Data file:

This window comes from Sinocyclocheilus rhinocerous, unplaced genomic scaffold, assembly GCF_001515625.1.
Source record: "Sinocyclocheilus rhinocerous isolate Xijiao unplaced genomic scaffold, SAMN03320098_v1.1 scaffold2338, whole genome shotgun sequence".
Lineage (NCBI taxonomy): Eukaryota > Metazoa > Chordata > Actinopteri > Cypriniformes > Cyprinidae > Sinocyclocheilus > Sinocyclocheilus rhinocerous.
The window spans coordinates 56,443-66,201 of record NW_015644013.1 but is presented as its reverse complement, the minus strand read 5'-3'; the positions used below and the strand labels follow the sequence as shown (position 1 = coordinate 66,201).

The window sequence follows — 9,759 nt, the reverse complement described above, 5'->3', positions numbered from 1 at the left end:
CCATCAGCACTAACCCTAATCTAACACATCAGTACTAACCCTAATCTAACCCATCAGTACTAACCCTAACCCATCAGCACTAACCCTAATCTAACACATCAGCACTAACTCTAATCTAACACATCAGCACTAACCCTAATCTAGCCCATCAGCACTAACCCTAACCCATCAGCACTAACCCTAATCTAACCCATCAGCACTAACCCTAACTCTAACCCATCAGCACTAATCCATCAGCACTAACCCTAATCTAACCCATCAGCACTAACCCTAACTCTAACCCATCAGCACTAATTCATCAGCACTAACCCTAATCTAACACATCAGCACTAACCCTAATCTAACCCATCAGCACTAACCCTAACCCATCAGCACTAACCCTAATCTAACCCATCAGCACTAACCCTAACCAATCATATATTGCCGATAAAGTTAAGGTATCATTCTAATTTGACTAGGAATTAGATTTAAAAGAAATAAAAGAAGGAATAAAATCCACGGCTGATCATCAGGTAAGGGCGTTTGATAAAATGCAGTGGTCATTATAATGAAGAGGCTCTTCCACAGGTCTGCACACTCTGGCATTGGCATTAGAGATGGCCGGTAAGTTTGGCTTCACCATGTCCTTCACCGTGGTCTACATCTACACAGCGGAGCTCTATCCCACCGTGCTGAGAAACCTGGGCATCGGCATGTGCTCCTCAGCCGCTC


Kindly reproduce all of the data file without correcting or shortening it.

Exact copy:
This window comes from Sinocyclocheilus rhinocerous, unplaced genomic scaffold, assembly GCF_001515625.1.
Source record: "Sinocyclocheilus rhinocerous isolate Xijiao unplaced genomic scaffold, SAMN03320098_v1.1 scaffold2338, whole genome shotgun sequence".
Lineage (NCBI taxonomy): Eukaryota > Metazoa > Chordata > Actinopteri > Cypriniformes > Cyprinidae > Sinocyclocheilus > Sinocyclocheilus rhinocerous.
The window spans coordinates 56,443-66,201 of record NW_015644013.1 but is presented as its reverse complement, the minus strand read 5'-3'; the positions used below and the strand labels follow the sequence as shown (position 1 = coordinate 66,201).

The window sequence follows — 9,759 nt, the reverse complement described above, 5'->3', positions numbered from 1 at the left end:
CCATCAGCACTAACCCTAATCTAACACATCAGTACTAACCCTAATCTAACCCATCAGTACTAACCCTAACCCATCAGCACTAACCCTAATCTAACACATCAGCACTAACTCTAATCTAACACATCAGCACTAACCCTAATCTAGCCCATCAGCACTAACCCTAACCCATCAGCACTAACCCTAATCTAACCCATCAGCACTAACCCTAACTCTAACCCATCAGCACTAATCCATCAGCACTAACCCTAATCTAACCCATCAGCACTAACCCTAACTCTAACCCATCAGCACTAATTCATCAGCACTAACCCTAATCTAACACATCAGCACTAACCCTAATCTAACCCATCAGCACTAACCCTAACCCATCAGCACTAACCCTAATCTAACCCATCAGCACTAACCCTAACCAATCATATATTGCCGATAAAGTTAAGGTATCATTCTAATTTGACTAGGAATTAGATTTAAAAGAAATAAAAGAAGGAATAAAATCCACGGCTGATCATCAGGTAAGGGCGTTTGATAAAATGCAGTGGTCATTATAATGAAGAGGCTCTTCCACAGGTCTGCACACTCTGGCATTGGCATTAGAGATGGCCGGTAAGTTTGGCTTCACCATGTCCTTCACCGTGGTCTACATCTACACAGCGGAGCTCTATCCCACCGTGCTGAGAAACCTGGGCATCGGCATGTGCTCCTCAGCCGCTC